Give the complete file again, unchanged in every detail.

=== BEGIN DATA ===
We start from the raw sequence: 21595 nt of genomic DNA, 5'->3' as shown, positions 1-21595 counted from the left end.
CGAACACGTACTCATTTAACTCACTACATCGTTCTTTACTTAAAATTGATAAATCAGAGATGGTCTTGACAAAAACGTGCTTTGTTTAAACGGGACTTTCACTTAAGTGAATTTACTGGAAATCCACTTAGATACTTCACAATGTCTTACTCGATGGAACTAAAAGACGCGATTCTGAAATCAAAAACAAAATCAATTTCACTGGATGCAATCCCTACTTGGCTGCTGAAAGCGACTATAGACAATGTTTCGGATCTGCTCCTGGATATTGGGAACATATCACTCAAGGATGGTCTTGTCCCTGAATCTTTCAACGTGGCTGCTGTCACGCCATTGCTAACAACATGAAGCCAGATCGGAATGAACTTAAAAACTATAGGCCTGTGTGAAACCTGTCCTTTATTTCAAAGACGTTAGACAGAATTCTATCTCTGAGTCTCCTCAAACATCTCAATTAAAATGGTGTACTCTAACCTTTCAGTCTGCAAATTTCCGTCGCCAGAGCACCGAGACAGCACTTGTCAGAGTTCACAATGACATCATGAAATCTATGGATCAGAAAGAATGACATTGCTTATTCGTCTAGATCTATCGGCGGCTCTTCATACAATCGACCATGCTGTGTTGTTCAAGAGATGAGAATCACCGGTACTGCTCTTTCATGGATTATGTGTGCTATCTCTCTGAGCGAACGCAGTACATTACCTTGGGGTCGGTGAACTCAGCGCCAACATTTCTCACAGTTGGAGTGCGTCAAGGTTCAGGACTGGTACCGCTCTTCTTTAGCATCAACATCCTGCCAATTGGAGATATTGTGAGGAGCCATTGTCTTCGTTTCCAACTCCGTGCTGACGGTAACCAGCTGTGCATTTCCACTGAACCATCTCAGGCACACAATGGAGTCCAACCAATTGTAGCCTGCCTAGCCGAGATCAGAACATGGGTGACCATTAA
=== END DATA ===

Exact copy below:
We start from the raw sequence: 21595 nt of genomic DNA, 5'->3' as shown, positions 1-21595 counted from the left end.
CGAACACGTACTCATTTAACTCACTACATCGTTCTTTACTTAAAATTGATAAATCAGAGATGGTCTTGACAAAAACGTGCTTTGTTTAAACGGGACTTTCACTTAAGTGAATTTACTGGAAATCCACTTAGATACTTCACAATGTCTTACTCGATGGAACTAAAAGACGCGATTCTGAAATCAAAAACAAAATCAATTTCACTGGATGCAATCCCTACTTGGCTGCTGAAAGCGACTATAGACAATGTTTCGGATCTGCTCCTGGATATTGGGAACATATCACTCAAGGATGGTCTTGTCCCTGAATCTTTCAACGTGGCTGCTGTCACGCCATTGCTAACAACATGAAGCCAGATCGGAATGAACTTAAAAACTATAGGCCTGTGTGAAACCTGTCCTTTATTTCAAAGACGTTAGACAGAATTCTATCTCTGAGTCTCCTCAAACATCTCAATTAAAATGGTGTACTCTAACCTTTCAGTCTGCAAATTTCCGTCGCCAGAGCACCGAGACAGCACTTGTCAGAGTTCACAATGACATCATGAAATCTATGGATCAGAAAGAATGACATTGCTTATTCGTCTAGATCTATCGGCGGCTCTTCATACAATCGACCATGCTGTGTTGTTCAAGAGATGAGAATCACCGGTACTGCTCTTTCATGGATTATGTGTGCTATCTCTCTGAGCGAACGCAGTACATTACCTTGGGGTCGGTGAACTCAGCGCCAACATTTCTCACAGTTGGAGTGCGTCAAGGTTCAGGACTGGTACCGCTCTTCTTTAGCATCAACATCCTGCCAATTGGAGATATTGTGAGGAGCCATTGTCTTCGTTTCCAACTCCGTGCTGACGGTAACCAGCTGTGCATTTCCACTGAACCATCTCAGGCACACAATGGAGTCCAACCAATTGTAGCCTGCCTAGCCGAGATCAGAACATGGGTGACCATTAA